stability of the modified scale, tail index and return level estimates to threshold choice and

allows a lower threshold to be selected." However, on the other hand, the distributions developed

by Papastathopoulos $ Tawn (2013) are complicated. The generalized c.d.f. And p.d.f. of beta

and gamma function are incomplete models.

Inference about extremes is usually carried out by selecting observations that exceed a

fixed threshold and then fitting the generalized Pareto distribution over the resulting dataset.

Recently, models that take into account the full dataset and that do not consider a fixed threshold

have been introduced under the name of extreme value extreme value models. Furthermore,

extensions of the generalized Pareto distribution have been studied in recent works to allow for

further flexibility (Čunderlíková & Bartková, 2018). However, extreme value extreme value

models which embed these newer Pareto distributions have yet to be defined. The two projects

will define inferential routines for such extended extreme value extreme value models and

investigate their capability in predicting extremes. These methods can be applied to datasets from

environmental or financial applications. This project will specifically study the generalizations of

the Pareto distribution given in Nascimento & Pereira (2017).

3.1 Literature Review

A lot of studies have been carried out later to show how Bayesian and extreme values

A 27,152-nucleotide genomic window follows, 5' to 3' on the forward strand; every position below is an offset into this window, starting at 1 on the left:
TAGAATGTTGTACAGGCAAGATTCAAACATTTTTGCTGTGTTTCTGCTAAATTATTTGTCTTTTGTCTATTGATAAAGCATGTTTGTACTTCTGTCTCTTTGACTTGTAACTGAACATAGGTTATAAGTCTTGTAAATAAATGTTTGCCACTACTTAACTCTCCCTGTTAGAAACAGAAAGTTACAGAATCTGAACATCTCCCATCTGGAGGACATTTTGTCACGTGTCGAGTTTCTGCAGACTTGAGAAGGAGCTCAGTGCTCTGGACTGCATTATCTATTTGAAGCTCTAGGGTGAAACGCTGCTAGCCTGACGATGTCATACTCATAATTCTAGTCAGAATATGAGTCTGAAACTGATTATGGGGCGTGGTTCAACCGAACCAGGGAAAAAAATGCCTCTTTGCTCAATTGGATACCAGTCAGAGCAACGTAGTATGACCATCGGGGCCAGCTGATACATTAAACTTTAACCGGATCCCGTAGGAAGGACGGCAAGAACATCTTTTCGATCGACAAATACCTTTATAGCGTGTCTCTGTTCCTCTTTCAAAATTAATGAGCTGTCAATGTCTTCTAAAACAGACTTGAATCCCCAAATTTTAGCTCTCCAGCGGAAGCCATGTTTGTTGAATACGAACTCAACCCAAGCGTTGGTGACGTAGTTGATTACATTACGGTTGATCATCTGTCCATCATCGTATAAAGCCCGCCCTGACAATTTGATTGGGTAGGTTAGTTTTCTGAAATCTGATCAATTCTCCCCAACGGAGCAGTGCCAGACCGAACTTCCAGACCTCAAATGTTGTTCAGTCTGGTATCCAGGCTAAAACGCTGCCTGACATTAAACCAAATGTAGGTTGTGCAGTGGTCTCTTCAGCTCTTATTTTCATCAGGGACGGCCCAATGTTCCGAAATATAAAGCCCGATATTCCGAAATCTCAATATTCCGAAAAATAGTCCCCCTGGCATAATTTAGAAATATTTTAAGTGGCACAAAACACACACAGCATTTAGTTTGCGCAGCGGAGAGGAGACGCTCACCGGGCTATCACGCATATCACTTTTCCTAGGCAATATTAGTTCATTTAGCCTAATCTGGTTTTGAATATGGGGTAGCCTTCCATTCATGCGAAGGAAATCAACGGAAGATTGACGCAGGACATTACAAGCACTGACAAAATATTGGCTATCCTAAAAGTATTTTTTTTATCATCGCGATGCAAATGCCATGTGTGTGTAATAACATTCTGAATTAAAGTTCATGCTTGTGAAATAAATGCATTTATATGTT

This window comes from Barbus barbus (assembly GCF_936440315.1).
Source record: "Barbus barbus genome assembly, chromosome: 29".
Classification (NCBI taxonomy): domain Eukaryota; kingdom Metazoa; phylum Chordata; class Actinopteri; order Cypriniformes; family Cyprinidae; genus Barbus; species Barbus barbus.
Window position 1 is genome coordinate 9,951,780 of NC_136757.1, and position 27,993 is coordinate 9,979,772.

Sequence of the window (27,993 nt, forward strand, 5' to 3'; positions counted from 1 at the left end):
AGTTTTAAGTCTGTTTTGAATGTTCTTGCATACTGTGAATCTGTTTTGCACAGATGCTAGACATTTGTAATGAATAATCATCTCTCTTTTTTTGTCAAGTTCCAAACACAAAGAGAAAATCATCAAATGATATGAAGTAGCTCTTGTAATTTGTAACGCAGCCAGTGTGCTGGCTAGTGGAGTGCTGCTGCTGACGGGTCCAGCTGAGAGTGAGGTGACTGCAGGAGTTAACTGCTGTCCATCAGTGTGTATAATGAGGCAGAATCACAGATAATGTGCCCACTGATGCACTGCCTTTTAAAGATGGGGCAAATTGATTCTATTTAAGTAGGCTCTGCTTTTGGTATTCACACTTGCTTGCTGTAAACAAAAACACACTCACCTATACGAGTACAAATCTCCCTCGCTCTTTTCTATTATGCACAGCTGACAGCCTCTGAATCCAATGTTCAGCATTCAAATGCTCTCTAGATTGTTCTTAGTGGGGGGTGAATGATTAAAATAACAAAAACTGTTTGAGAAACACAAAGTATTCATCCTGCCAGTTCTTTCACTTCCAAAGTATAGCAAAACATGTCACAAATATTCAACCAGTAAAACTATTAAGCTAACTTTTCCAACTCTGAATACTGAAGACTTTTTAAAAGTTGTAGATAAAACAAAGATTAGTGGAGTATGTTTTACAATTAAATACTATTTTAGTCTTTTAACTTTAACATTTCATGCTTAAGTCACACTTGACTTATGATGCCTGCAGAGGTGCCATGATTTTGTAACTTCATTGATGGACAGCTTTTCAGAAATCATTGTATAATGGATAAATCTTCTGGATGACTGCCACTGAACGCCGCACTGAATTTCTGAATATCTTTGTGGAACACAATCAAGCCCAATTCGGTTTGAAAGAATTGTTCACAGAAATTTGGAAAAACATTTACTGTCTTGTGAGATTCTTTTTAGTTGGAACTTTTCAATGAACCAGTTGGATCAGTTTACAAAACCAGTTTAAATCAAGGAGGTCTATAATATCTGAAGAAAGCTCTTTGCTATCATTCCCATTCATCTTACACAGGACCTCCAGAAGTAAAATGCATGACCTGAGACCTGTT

theory have been put into practice to determine the threshold. Woolrich, Behrens, Christian,

Mark, & Stephen, (2004) developed one of the simplest models of extreme values. They formed

a parametric model for the bulk distribution and the Generalised Pareto model for tail

distribution. They used the gamma distribution in developing the mass distribution. This one of

the primary methods of extreme values to be produced that comprehensively tried to capture the

extreme models however it failed to create a nonparametric model to capture uncertainty in

absolute values.

Further, Carreau & Bengio, (2009) developed a model that used the normal distribution

and a generalized Pareto model which they referred to a hybrid Pareto model. They established a

continuity constraint on the density function at its first derivative at the threshold. This was the

first model that attempted to establish continuity at the threshold, hence create a connection

between the tail distribution and the bulk distribution. However, this model has been considered

by most scholars to be performing poorly.

According to Frigessi, Ola, & Håvard in 2002 Weibull distribution can be used to set a

dynamically weighted extreme value modelfor the bulk data. The utilized the Cauchy cumulative

distribution instead of defining the threshold explicitly to create a connection between the tail